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Friday, 26 July, 2002, 13:29 GMT 14:29 UK
Tube challenge to cost mayor millions
Tube platform
The court action was one of a series of legal challenges
Ken Livingstone has agreed to pay up to 4m towards the cost of a failed High Court challenge to block the government's controversial plans for a public private partnership (PPP) on the Tube.

Lord Lester of Herne Hill QC, who is appearing for Mr Livingstone, told the court they were withdrawing their case because they had little chance of success.


The claimants have decided not to continue further with these proceedings to apply to the court for permission for judicial review

Lord Lester
The government hopes its flagship PPP policy - which the London mayor has fiercely opposed - will introduce 16bn of investment into the London Underground.

Mr Livingstone's application for a judicial review was abandoned on the fourth day of a five-day hearing and was his second legal challenge to the controversial proposals.

'Embarrassing'

The decision is a major political setback to Mr Livingstone who made opposition to PPP the central plank of his successful campaign to be London mayor and he has fought it ever since winning two years ago.

It is also an embarrassing situation because, as mayor of London, Mr Livingstone will have to run the new PPP.

At the High Court, Lord Lester said: "In these circumstances, as responsible public servants and authorities, the claimants have decided not to continue further with these proceedings to apply to the court for permission for judicial review and have withdrawn their application."

Lawyers for Mr Livingstone were arguing that the arrangements for PPP violated European funding and procurement rules.

'A disaster'

The London mayor and Bob Crowe, the general secretary of the RMT rail union, have said they will continue opposing the PPP politically, but they do not have much time as the scheme is supposed to come in to force by the end of the year.

Mick Rix, general secretary of the train drivers union Aslef, said: "We still hope that (Transport Secretary) Alistair Darling will have a rethink on PPP because irrespective of legal technicalities it is a scheme that will be a disaster for the travelling public and the taxpayer alike."

The collapse of the legal challenge was welcomed by Transport Minister John Spellar, although he said he was disappointed the case had been brought in the first place.

"We said to the mayor and Transport for London, frankly, we didn't believe that they had a case, they shouldn't be wasting London council tax payers money."

But he told BBC Radio 4's World At One: "What we really want to do now is work with the mayor and Transport for London and with the infrastructure companies to get on with the job and start delivering the service for the travelling public on the underground."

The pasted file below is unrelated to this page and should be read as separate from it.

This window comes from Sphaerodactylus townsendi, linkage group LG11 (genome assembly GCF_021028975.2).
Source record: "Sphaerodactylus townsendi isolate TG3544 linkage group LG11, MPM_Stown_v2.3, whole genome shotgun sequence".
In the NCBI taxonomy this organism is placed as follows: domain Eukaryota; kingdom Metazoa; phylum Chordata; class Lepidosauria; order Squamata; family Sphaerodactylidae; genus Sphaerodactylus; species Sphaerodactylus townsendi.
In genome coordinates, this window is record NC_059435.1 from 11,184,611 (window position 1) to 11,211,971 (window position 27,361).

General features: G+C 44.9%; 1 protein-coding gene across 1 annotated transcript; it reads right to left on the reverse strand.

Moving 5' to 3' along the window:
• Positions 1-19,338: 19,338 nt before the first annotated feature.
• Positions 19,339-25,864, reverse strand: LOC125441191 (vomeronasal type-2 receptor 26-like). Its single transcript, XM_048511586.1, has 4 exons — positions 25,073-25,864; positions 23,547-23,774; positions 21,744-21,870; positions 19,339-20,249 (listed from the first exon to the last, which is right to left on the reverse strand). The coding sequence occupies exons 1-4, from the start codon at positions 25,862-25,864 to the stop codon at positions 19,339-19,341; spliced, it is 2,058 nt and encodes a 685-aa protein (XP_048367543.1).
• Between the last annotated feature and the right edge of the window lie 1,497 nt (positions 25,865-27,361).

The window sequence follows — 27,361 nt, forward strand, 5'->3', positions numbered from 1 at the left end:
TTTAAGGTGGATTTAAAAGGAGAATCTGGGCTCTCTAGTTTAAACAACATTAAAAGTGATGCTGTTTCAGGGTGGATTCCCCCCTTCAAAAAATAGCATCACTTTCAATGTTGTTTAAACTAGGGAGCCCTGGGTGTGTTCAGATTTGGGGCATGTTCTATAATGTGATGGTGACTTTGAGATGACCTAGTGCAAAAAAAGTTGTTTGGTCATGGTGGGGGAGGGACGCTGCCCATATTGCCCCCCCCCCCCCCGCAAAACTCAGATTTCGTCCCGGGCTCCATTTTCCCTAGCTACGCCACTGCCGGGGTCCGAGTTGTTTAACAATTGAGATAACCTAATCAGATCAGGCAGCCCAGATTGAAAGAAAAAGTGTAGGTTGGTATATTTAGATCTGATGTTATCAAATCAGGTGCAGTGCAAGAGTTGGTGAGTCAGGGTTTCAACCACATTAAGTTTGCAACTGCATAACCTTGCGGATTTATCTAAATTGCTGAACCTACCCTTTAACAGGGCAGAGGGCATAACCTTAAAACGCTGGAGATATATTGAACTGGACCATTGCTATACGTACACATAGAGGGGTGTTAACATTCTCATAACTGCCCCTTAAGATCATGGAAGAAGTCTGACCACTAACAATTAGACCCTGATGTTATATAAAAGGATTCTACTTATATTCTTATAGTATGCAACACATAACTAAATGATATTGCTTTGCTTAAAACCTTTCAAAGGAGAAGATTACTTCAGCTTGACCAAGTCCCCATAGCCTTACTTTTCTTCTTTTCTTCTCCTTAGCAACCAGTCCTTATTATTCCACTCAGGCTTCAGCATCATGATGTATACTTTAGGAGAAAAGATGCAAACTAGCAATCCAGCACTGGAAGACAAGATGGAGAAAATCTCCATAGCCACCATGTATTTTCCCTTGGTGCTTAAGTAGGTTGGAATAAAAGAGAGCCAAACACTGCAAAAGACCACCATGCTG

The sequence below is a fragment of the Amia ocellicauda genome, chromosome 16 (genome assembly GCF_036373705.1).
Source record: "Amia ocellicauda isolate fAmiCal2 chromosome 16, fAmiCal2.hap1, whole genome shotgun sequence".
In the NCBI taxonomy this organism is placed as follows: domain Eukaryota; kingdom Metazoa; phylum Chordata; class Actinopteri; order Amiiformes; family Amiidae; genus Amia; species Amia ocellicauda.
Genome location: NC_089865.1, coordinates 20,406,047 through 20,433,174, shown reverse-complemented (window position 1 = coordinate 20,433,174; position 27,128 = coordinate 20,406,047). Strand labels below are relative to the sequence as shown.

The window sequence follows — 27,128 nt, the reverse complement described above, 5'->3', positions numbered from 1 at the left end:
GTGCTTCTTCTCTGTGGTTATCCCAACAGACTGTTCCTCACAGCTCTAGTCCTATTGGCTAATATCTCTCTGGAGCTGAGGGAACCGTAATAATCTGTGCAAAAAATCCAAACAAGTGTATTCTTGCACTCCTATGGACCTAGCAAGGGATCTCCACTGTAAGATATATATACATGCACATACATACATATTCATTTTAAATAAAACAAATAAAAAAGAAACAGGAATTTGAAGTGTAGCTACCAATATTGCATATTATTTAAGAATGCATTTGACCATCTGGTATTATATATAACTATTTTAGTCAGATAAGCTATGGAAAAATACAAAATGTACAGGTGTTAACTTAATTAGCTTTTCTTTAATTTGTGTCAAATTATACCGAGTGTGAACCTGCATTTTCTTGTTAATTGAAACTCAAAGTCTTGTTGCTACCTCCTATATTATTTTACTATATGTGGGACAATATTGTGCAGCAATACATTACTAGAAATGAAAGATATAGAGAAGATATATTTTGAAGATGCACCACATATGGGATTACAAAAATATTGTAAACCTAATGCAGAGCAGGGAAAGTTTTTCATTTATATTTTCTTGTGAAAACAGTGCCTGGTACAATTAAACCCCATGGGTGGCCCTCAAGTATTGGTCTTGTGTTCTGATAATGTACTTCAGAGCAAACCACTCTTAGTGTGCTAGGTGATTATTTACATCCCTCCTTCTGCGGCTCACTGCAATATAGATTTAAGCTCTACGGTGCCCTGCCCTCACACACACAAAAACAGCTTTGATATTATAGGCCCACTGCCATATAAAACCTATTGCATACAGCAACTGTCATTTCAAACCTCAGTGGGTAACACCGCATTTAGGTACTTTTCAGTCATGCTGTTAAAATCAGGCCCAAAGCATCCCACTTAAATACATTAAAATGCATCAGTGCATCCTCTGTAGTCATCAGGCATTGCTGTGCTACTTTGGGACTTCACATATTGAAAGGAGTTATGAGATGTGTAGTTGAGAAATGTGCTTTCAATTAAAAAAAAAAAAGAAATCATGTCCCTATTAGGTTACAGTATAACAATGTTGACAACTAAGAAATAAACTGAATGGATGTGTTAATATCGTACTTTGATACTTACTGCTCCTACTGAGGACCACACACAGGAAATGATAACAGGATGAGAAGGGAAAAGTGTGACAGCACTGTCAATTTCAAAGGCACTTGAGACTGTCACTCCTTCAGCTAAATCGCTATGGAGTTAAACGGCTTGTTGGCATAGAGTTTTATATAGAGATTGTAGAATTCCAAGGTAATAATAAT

'Taxpayers will pay'

Labour's Gwyneth Dunwoody, chairman of the Commons transport select committee, said she was saddened by the outcome of the case, but hoped that Chancellor Gordon Brown would think again about PPP.

"I do think this was one of the last opportunities to get some sensible and rational decision," she told WATO.

"It is very clear that the PPP is going to be exactly the same kind of mess that we had before and I am afraid taxpayers are going to come out of it rather badly."

Under PPP the Tube will be split into four main sections.

Two private consortia, Metronet and Tube Lines Group, will control the lines and infrastructure under 30-year contracts.

'Funding gap'

The running of trains and operation of signals will remain under public control.

Recent reports suggested the government wanted the first substantial contracts with the private-sector consortia signed by the end of this month, but that is now expected to be delayed.

These contracts involve the Tube Lines consortium, which will take over the Jubilee, Northern and Piccadilly lines.

Mr Livingstone and Transport for London have argued that PPP, as currently planned, will create a "funding gap" of 1.5bn.

If this was not covered by government guarantees, this would require a 25% fares increase, significant increases in council tax or major cuts in other vital transport programmes, or a combination of these.

Mr Livingstone and his team claim London simply cannot afford PPP, based on current funding promises.

They have also argued that regulations were breached when London Regional Transport and London Underground Ltd deprived themselves of the opportunity to obtain either the lowest price or what was economically the most advantageous offer.

 WATCH/LISTEN
 ON THIS STORY
The BBC's Guto Harri
"A huge amount of political capital has been chewed up in this row"
Transport Minister John Spellar
"We didn't believe that they had a case"
Gwyneth Dunwoody MP, transport select committee
"PPP is going to be exactly the same kind of mess that we had before"

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26 Jul 02 | Politics
22 Jul 02 | England
22 May 02 | England
10 Jul 02 | England
05 Feb 02 | Politics
11 Apr 01 | Politics
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